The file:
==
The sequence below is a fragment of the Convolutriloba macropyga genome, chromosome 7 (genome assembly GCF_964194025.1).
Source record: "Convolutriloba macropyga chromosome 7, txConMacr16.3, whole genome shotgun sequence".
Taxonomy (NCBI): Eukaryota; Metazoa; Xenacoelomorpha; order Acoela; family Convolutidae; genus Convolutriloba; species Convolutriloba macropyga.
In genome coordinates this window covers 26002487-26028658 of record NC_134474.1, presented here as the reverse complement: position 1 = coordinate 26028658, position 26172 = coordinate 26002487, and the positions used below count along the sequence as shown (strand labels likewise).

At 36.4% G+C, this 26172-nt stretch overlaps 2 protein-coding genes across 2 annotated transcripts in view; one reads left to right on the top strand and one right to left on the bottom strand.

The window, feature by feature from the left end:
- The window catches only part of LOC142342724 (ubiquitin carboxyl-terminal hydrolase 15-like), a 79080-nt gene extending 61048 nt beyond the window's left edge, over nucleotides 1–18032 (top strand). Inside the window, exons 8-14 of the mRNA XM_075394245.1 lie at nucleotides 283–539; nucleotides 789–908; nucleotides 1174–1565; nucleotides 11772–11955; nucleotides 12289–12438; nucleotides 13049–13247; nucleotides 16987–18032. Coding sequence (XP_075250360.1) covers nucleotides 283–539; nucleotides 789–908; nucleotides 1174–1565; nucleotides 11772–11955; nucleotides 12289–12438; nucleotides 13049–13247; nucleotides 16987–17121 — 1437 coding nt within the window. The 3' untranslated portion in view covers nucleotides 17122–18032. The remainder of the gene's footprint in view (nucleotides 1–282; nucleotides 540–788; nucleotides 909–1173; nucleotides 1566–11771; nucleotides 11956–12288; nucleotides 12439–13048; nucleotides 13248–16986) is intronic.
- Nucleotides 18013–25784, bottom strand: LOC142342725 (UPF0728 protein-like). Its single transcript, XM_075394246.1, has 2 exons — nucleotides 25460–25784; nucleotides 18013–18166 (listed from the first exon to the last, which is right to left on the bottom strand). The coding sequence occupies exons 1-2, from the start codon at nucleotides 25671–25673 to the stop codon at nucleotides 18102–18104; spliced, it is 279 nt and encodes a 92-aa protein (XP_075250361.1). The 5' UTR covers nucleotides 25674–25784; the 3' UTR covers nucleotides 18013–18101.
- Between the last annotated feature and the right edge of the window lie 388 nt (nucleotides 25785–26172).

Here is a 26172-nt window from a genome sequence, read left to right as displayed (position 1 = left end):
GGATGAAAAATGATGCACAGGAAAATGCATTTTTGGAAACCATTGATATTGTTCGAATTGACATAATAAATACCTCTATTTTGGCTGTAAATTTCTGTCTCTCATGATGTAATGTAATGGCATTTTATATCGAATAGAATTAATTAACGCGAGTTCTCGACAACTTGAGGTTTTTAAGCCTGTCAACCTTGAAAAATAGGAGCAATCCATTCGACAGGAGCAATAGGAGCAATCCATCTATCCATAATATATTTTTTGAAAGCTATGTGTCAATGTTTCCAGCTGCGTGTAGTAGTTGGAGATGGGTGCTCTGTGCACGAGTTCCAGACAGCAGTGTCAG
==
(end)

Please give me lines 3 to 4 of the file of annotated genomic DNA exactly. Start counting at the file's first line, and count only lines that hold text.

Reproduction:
Taxonomy (NCBI): Eukaryota; Metazoa; Xenacoelomorpha; order Acoela; family Convolutidae; genus Convolutriloba; species Convolutriloba macropyga.
In genome coordinates this window covers 26002487-26028658 of record NC_134474.1, presented here as the reverse complement: position 1 = coordinate 26028658, position 26172 = coordinate 26002487, and the positions used below count along the sequence as shown (strand labels likewise).